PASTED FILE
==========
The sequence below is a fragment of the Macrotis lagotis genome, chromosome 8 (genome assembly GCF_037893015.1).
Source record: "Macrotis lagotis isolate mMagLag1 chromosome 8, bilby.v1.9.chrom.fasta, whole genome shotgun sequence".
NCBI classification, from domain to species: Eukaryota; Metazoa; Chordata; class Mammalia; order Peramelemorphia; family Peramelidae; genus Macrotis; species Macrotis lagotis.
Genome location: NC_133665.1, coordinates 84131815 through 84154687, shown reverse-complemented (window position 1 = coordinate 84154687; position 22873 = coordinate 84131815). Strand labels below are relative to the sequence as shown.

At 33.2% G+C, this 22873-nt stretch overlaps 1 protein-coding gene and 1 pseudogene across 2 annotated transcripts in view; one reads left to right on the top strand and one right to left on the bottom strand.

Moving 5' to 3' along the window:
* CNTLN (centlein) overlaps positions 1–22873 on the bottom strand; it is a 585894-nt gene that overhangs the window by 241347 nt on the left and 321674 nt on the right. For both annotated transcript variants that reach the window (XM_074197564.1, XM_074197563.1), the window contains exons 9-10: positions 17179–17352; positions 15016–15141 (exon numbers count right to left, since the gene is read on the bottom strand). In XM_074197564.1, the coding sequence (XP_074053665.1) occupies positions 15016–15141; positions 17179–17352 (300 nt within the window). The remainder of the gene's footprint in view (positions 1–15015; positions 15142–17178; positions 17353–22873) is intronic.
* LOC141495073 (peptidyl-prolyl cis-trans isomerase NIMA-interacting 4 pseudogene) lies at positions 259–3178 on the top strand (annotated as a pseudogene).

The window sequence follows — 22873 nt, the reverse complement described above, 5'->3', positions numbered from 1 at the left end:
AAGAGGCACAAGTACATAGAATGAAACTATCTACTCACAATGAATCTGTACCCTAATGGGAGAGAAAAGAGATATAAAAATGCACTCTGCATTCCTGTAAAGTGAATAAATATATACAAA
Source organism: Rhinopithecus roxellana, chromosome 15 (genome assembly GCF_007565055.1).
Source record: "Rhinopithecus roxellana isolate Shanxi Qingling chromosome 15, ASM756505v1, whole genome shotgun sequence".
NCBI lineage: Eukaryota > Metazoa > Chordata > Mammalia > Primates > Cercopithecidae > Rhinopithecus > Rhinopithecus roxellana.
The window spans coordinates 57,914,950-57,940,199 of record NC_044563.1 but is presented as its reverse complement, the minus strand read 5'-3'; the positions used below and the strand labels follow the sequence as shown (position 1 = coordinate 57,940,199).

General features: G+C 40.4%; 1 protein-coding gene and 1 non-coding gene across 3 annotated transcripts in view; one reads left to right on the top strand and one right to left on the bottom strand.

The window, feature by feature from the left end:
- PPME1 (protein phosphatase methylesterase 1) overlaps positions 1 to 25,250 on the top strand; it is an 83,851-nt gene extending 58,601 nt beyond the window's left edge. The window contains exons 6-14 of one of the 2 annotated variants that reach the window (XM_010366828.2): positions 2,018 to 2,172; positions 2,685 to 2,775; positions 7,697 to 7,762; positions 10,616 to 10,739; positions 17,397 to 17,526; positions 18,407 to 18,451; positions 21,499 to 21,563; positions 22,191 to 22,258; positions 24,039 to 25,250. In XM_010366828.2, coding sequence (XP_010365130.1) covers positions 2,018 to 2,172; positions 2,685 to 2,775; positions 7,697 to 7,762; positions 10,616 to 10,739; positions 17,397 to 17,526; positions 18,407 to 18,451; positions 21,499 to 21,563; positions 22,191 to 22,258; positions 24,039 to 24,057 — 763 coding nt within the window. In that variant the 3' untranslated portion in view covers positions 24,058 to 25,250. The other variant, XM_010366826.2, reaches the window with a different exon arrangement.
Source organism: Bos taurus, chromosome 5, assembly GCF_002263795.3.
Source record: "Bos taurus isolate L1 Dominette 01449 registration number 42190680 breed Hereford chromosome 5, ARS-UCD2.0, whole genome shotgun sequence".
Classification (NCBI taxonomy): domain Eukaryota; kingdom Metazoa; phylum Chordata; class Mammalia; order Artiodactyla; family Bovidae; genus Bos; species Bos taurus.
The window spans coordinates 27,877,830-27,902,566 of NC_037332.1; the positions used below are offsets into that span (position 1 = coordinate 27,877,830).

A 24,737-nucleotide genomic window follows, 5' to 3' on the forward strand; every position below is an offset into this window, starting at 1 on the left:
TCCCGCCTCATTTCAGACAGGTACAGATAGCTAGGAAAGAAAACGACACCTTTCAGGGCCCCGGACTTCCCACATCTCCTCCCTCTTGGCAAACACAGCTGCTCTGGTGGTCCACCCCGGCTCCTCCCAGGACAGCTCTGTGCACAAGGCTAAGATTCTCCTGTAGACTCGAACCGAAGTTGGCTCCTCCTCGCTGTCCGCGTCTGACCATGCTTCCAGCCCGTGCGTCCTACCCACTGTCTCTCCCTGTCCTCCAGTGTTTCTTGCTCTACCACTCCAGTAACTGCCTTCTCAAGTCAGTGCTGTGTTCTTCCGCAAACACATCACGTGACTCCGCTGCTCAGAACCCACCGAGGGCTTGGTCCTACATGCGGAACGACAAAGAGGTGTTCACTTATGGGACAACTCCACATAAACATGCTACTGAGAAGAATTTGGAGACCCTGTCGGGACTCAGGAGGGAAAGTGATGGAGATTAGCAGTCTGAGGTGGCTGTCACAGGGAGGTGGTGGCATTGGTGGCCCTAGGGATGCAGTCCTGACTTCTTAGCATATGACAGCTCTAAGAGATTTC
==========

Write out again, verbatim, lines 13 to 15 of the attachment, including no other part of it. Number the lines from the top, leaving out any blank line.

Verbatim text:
NCBI lineage: Eukaryota > Metazoa > Chordata > Mammalia > Primates > Cercopithecidae > Rhinopithecus > Rhinopithecus roxellana.
The window spans coordinates 57,914,950-57,940,199 of record NC_044563.1 but is presented as its reverse complement, the minus strand read 5'-3'; the positions used below and the strand labels follow the sequence as shown (position 1 = coordinate 57,940,199).

General features: G+C 40.4%; 1 protein-coding gene and 1 non-coding gene across 3 annotated transcripts in view; one reads left to right on the top strand and one right to left on the bottom strand.